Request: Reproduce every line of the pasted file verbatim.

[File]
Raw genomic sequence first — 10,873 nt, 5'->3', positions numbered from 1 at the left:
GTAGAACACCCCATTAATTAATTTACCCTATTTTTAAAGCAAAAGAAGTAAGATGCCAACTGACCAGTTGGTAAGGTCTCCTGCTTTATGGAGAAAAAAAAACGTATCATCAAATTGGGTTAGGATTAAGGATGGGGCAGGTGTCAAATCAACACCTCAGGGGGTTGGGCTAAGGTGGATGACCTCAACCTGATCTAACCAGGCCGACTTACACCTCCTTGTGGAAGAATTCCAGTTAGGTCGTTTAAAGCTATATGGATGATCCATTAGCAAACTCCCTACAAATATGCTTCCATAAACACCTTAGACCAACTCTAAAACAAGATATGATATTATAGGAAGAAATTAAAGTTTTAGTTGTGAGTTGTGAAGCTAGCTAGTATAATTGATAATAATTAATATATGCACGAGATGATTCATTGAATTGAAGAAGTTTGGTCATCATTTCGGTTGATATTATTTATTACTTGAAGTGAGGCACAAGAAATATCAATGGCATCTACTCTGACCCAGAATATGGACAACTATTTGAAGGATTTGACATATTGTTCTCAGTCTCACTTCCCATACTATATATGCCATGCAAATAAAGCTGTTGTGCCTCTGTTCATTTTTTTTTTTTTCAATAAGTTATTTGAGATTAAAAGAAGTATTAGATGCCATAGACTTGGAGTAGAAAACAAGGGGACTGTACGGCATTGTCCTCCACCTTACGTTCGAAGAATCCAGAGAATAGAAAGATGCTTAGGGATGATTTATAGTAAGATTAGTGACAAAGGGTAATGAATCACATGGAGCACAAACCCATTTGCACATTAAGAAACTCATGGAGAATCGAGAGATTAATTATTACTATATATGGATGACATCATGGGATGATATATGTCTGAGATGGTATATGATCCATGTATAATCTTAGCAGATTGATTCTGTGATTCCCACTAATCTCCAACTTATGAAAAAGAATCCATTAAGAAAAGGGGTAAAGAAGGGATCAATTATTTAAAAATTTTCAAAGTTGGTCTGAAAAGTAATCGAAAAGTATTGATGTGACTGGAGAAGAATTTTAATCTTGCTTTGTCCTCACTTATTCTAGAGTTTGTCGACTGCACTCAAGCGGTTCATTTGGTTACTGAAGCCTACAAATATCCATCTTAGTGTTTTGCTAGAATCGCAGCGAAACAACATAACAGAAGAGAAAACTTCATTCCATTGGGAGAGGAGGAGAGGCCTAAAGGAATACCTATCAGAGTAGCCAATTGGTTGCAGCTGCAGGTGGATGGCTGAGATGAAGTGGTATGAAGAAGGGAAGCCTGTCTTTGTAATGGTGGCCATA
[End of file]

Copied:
Raw genomic sequence first — 10,873 nt, 5'->3', positions numbered from 1 at the left:
GTAGAACACCCCATTAATTAATTTACCCTATTTTTAAAGCAAAAGAAGTAAGATGCCAACTGACCAGTTGGTAAGGTCTCCTGCTTTATGGAGAAAAAAAAACGTATCATCAAATTGGGTTAGGATTAAGGATGGGGCAGGTGTCAAATCAACACCTCAGGGGGTTGGGCTAAGGTGGATGACCTCAACCTGATCTAACCAGGCCGACTTACACCTCCTTGTGGAAGAATTCCAGTTAGGTCGTTTAAAGCTATATGGATGATCCATTAGCAAACTCCCTACAAATATGCTTCCATAAACACCTTAGACCAACTCTAAAACAAGATATGATATTATAGGAAGAAATTAAAGTTTTAGTTGTGAGTTGTGAAGCTAGCTAGTATAATTGATAATAATTAATATATGCACGAGATGATTCATTGAATTGAAGAAGTTTGGTCATCATTTCGGTTGATATTATTTATTACTTGAAGTGAGGCACAAGAAATATCAATGGCATCTACTCTGACCCAGAATATGGACAACTATTTGAAGGATTTGACATATTGTTCTCAGTCTCACTTCCCATACTATATATGCCATGCAAATAAAGCTGTTGTGCCTCTGTTCATTTTTTTTTTTTTCAATAAGTTATTTGAGATTAAAAGAAGTATTAGATGCCATAGACTTGGAGTAGAAAACAAGGGGACTGTACGGCATTGTCCTCCACCTTACGTTCGAAGAATCCAGAGAATAGAAAGATGCTTAGGGATGATTTATAGTAAGATTAGTGACAAAGGGTAATGAATCACATGGAGCACAAACCCATTTGCACATTAAGAAACTCATGGAGAATCGAGAGATTAATTATTACTATATATGGATGACATCATGGGATGATATATGTCTGAGATGGTATATGATCCATGTATAATCTTAGCAGATTGATTCTGTGATTCCCACTAATCTCCAACTTATGAAAAAGAATCCATTAAGAAAAGGGGTAAAGAAGGGATCAATTATTTAAAAATTTTCAAAGTTGGTCTGAAAAGTAATCGAAAAGTATTGATGTGACTGGAGAAGAATTTTAATCTTGCTTTGTCCTCACTTATTCTAGAGTTTGTCGACTGCACTCAAGCGGTTCATTTGGTTACTGAAGCCTACAAATATCCATCTTAGTGTTTTGCTAGAATCGCAGCGAAACAACATAACAGAAGAGAAAACTTCATTCCATTGGGAGAGGAGGAGAGGCCTAAAGGAATACCTATCAGAGTAGCCAATTGGTTGCAGCTGCAGGTGGATGGCTGAGATGAAGTGGTATGAAGAAGGGAAGCCTGTCTTTGTAATGGTGGCCATA